News

Willie Mitchell told his victim 'I'm gonna show you' before shooting her vehicle

White House tight-lipped over Monica 'kiss'

THE White House is ready to admit that President Clinton had a physical relationship with Monica Lewinsky, America's television networks said yesterday, quoting "well-placed sources".

Music: Rose who endured a life of thorns

Tim Rose is famous for missing the boat: for writing the song that made Jimi Hendrix; for turning down one by Bob Dylan. But, writes Glyn Brown, he's by no means finished yet.

`Listen to me... I did not have sexual relations with her'

In a fighting statement from the White House, President Bill Clinton rejected all the allegations against him as false and said he did not have sexual relations with Monica Lewinsky, the White House trainee, nor did he tell her to lie. As Mary Dejevsky reports, this was a high-risk gambit that places Mr Clinton's presidency on the line.

Clinton accused of forcing 21-year-old to hide their affair

President Bill Clinton, fresh from his interrogation at the hands of Paula Jones' lawyers, now stands accused of coercing a young woman to perjure herself by denying that she had an affair with him. Previous "bimbo eruptions" have assailed the president's moral character, John Carlin says, but this is the most sensational allegation against him yet because, if true, Mr Clinton is facing the prospect criminal charges and even jail.

American Football: As simple as AFC for CBS

CBS, which four years ago lost its long-standing National Football League contract to its rival network Fox, is getting back in the football business. According to a CBS radio report, CBS Television will pay $4bn (pounds 2.4bn) over the next eight years for the rights to broadcast the American Football Conference games, wresting the package away another rival network, NBC.

Nanny Trial: Sharp contrast in US justice style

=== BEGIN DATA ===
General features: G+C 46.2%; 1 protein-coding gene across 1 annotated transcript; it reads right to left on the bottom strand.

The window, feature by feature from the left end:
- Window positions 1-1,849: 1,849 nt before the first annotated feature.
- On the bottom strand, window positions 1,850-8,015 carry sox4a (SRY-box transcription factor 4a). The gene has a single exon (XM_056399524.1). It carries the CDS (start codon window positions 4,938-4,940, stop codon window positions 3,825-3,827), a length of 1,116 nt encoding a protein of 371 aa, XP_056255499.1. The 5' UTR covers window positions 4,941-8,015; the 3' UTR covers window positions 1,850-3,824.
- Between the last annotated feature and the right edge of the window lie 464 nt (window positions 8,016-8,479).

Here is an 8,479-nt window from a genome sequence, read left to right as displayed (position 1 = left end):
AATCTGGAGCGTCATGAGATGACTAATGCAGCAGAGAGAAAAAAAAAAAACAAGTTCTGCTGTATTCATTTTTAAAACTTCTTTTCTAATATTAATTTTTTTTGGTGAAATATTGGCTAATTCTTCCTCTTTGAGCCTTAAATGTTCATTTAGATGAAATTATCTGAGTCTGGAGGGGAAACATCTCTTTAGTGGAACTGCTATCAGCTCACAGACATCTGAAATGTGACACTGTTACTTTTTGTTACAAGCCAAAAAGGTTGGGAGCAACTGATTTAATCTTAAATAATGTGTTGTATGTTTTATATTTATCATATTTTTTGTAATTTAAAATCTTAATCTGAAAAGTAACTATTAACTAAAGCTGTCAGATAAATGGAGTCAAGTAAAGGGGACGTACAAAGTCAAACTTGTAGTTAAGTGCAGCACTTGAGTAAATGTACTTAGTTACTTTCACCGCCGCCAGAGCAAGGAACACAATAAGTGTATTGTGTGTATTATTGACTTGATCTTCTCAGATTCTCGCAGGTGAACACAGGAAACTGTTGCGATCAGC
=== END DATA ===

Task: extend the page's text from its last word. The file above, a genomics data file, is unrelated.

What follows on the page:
Louise Woodward's trial has highlighted justice, US-style. Kim Sengupta examines the differences in the judicial system across the Atlantic, and asks whether the young nanny received a fair hearing by British standards.

Boxing: Holyfield spurns chance to bite back

Last week's dental debacle continues to exercise the imagination of the American public, and Evander Holyfield chose the nation's most public forum, David Letterman's Late Show on CBS television, to air his views.

From a planet to a satellite

It took CNN founder Ted Turner 35 years to build up his media empire and he did things his way - blunt, brash and bossy. Now a merger with Time Warner leaves him second-in-command. Can he handle it? By Meg Carter

Christian Brothers make their 'deathbed confession'

Peter Stanford reports on the stern Catholic teaching order that has admitted cruelty and abuse

Mr Imperfect

The real-life Bill Cosby looked to be indistinguishable from Dr Huxtable, his fictional persona in `The Cosby Show': affectionate, faithful, the perfect family man. Now that he appears tainted, can America love him still? By David Usborne

Obituary: Wilf Carter

Wilf Carter, aka Montana Slim, was one of the last surviving links with the early giants of country music. A native of Nova Scotia, he worked with Jimmie Rodgers and the legendary Carter Family, with Bradley Kincaid and Goebel Reeves, and became, over a 60-year career, a Canadian institution.

How to shake the nation in your boxers shorts

From the comfort of his Los Angeles home, Matt Drudge turns out an Internet bulletin that is required reading among politicians and in the media.

STATESIDE

Presidential candidate Bob Dole has long wanted to restrict the content of TV programmes. Now he has a new excuse. Senator Dole has welcomed a report from the US cable TV industry which concludes that the violence seen on US television can be "psychologically harmful". The year-long study found that 57 per cent of American programmes contain some violence, often in contexts that "desensitise the viewer". The report will be used by Dole and other right-wing Republicans to force through legislation that makes manufacturers install a "V-Chip" in all new TV sets. The chip would block programmes with violent content and has become a key election issue. President Clinton has endorsed the chip; on 29 February he will host a White House meeting of network chiefs that will also discuss a new ratings system for TV shows.